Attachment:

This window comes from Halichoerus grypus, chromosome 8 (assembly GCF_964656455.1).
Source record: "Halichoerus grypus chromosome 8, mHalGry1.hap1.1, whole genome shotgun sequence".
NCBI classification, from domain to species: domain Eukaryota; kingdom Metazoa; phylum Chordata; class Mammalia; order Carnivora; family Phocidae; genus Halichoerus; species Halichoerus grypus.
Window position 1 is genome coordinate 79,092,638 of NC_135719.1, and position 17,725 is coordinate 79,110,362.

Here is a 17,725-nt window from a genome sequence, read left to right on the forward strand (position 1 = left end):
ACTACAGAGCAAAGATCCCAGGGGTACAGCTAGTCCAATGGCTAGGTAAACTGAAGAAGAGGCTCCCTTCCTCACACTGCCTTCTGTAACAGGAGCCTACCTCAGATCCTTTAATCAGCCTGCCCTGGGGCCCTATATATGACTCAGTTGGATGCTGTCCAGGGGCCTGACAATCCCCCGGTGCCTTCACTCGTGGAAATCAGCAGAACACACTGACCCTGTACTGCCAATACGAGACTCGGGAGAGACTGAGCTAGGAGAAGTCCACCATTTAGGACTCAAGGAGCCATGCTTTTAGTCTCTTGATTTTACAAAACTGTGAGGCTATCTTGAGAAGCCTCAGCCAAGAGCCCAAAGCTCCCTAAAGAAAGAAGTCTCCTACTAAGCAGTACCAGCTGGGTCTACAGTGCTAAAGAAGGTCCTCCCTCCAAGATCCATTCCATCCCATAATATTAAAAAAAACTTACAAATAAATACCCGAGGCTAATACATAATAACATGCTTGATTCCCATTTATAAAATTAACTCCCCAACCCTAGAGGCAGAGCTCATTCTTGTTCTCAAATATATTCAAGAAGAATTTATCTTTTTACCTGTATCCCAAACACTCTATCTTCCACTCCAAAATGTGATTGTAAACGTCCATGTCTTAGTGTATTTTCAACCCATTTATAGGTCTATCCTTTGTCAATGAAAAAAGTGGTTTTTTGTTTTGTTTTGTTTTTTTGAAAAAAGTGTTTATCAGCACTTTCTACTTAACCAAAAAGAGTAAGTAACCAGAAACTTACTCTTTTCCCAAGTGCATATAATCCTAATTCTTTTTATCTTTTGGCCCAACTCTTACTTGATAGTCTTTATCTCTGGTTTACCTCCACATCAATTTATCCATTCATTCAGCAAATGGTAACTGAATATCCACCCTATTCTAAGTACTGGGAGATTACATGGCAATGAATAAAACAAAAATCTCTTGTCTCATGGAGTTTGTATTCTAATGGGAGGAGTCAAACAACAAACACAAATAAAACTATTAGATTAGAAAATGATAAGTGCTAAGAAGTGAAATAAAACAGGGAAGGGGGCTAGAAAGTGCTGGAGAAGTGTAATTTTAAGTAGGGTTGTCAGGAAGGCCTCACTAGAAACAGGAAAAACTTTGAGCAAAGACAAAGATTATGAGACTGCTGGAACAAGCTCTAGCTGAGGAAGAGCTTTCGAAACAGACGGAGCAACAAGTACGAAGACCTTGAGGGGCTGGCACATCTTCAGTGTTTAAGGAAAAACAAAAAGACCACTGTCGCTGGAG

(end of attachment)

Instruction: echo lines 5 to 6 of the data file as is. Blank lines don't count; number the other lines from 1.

Here is a 17,725-nt window from a genome sequence, read left to right on the forward strand (position 1 = left end):
ACTACAGAGCAAAGATCCCAGGGGTACAGCTAGTCCAATGGCTAGGTAAACTGAAGAAGAGGCTCCCTTCCTCACACTGCCTTCTGTAACAGGAGCCTACCTCAGATCCTTTAATCAGCCTGCCCTGGGGCCCTATATATGACTCAGTTGGATGCTGTCCAGGGGCCTGACAATCCCCCGGTGCCTTCACTCGTGGAAATCAGCAGAACACACTGACCCTGTACTGCCAATACGAGACTCGGGAGAGACTGAGCTAGGAGAAGTCCACCATTTAGGACTCAAGGAGCCATGCTTTTAGTCTCTTGATTTTACAAAACTGTGAGGCTATCTTGAGAAGCCTCAGCCAAGAGCCCAAAGCTCCCTAAAGAAAGAAGTCTCCTACTAAGCAGTACCAGCTGGGTCTACAGTGCTAAAGAAGGTCCTCCCTCCAAGATCCATTCCATCCCATAATATTAAAAAAAACTTACAAATAAATACCCGAGGCTAATACATAATAACATGCTTGATTCCCATTTATAAAATTAACTCCCCAACCCTAGAGGCAGAGCTCATTCTTGTTCTCAAATATATTCAAGAAGAATTTATCTTTTTACCTGTATCCCAAACACTCTATCTTCCACTCCAAAATGTGATTGTAAACGTCCATGTCTTAGTGTATTTTCAACCCATTTATAGGTCTATCCTTTGTCAATGAAAAAAGTGGTTTTTTGTTTTGTTTTGTTTTTTTGAAAAAAGTGTTTATCAGCACTTTCTACTTAACCAAAAAGAGTAAGTAACCAGAAACTTACTCTTTTCCCAAGTGCATATAATCCTAATTCTTTTTATCTTTTGGCCCAACTCTTACTTGATAGTCTTTATCTCTGGTTTACCTCCACATCAATTTATCCATTCATTCAGCAAATGGTAACTGAATATCCACCCTATTCTAAGTACTGGGAGATTACATGGCAATGAATAAAACAAAAATCTCTTGTCTCATGGAGTTTGTATTCTAATGGGAGGAGTCAAACAACAAACACAAATAAAACTATTAGATTAGAAAATGATAAGTGCTAAGAAGTGAAATAAAACAGGGAAGGGGGCTAGAAAGTGCTGGAGAAGTGTAATTTTAAGTAGGGTTGTCAGGAAGGCCTCACTAGAAACAGGAAAAACTTTGAGCAAAGACAAAGATTATGAGACTGCTGGAACAAGCTCTAGCTGAGGAAGAGCTTTCGAAACAGACGGAGCAACAAGTACGAAGACCTTGAGGGGCTGGCACATCTTCAGTGTTTAAGGAAAAACAAAAAGACCACTGTCGCTGGAG